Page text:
A team of U.S. researchers has developed a software system that they say documents carbon dioxide emissions in urban areas down to the level of individual buildings or street segments. Using publicly available data on local pollution, traffic counts, and building uses — as well as models of building-by-building energy consumption — the researchers from Arizona State and Purdue universities were able to create three-dimensional maps detailing carbon emissions.
The researchers hope the software will provide insights into urban CO2 sources and help guide public policy on climate change and sustainable energy use.
“Cities have had little information with which to guide reductions in greenhouse gas emissions — and you can’t reduce what you can’t measure,” said Kevin Gurney, an assistant professor at Arizona State University. So far, the so-called Hestia software has been used to produce visualizations for the city of Indianapolis, but the group is also developing maps for Los Angeles and Phoenix.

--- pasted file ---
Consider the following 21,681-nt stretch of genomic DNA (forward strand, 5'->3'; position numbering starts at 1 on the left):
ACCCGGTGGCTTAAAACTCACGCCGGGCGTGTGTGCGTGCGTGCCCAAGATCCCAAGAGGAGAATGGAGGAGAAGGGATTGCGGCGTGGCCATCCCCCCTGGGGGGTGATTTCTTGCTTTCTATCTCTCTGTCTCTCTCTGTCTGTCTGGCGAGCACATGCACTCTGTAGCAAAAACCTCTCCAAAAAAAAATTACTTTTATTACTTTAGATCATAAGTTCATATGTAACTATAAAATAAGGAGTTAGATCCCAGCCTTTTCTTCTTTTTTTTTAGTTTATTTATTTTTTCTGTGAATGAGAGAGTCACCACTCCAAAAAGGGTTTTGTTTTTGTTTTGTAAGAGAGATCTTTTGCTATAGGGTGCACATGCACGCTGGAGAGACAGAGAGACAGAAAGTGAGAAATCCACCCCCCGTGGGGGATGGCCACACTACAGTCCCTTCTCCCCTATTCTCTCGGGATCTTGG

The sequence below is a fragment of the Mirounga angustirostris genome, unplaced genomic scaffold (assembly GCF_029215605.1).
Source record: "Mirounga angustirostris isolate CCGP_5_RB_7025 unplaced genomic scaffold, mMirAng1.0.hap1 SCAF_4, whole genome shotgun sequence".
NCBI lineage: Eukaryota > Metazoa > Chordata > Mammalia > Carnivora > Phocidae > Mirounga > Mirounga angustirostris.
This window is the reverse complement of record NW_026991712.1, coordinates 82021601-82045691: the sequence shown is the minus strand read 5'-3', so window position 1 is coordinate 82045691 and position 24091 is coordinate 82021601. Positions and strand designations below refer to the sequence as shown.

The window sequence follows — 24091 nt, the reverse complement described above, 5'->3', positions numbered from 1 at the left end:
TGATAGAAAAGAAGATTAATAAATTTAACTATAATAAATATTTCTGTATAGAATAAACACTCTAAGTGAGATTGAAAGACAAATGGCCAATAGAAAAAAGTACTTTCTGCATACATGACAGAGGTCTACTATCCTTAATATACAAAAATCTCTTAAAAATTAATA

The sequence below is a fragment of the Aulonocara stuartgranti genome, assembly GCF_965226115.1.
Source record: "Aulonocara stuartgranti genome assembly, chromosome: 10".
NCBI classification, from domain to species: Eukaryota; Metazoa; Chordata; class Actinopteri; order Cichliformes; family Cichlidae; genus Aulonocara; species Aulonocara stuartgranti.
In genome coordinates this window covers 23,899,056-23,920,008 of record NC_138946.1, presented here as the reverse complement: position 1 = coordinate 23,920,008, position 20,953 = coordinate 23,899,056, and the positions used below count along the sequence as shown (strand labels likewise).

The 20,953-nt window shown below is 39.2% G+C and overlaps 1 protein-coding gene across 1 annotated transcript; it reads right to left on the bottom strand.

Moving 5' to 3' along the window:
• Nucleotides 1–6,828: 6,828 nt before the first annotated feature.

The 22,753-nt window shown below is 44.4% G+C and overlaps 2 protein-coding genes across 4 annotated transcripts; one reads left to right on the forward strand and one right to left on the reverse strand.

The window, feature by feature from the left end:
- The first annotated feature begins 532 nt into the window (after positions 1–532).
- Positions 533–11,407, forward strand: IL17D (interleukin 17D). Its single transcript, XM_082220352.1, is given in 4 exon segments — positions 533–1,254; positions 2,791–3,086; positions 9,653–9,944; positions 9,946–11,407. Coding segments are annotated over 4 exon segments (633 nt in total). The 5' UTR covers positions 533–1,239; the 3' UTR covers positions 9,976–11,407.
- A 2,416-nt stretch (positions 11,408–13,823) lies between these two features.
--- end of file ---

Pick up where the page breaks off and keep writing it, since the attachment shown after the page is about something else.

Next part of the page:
Article appearing courtesy Yale Environment 360.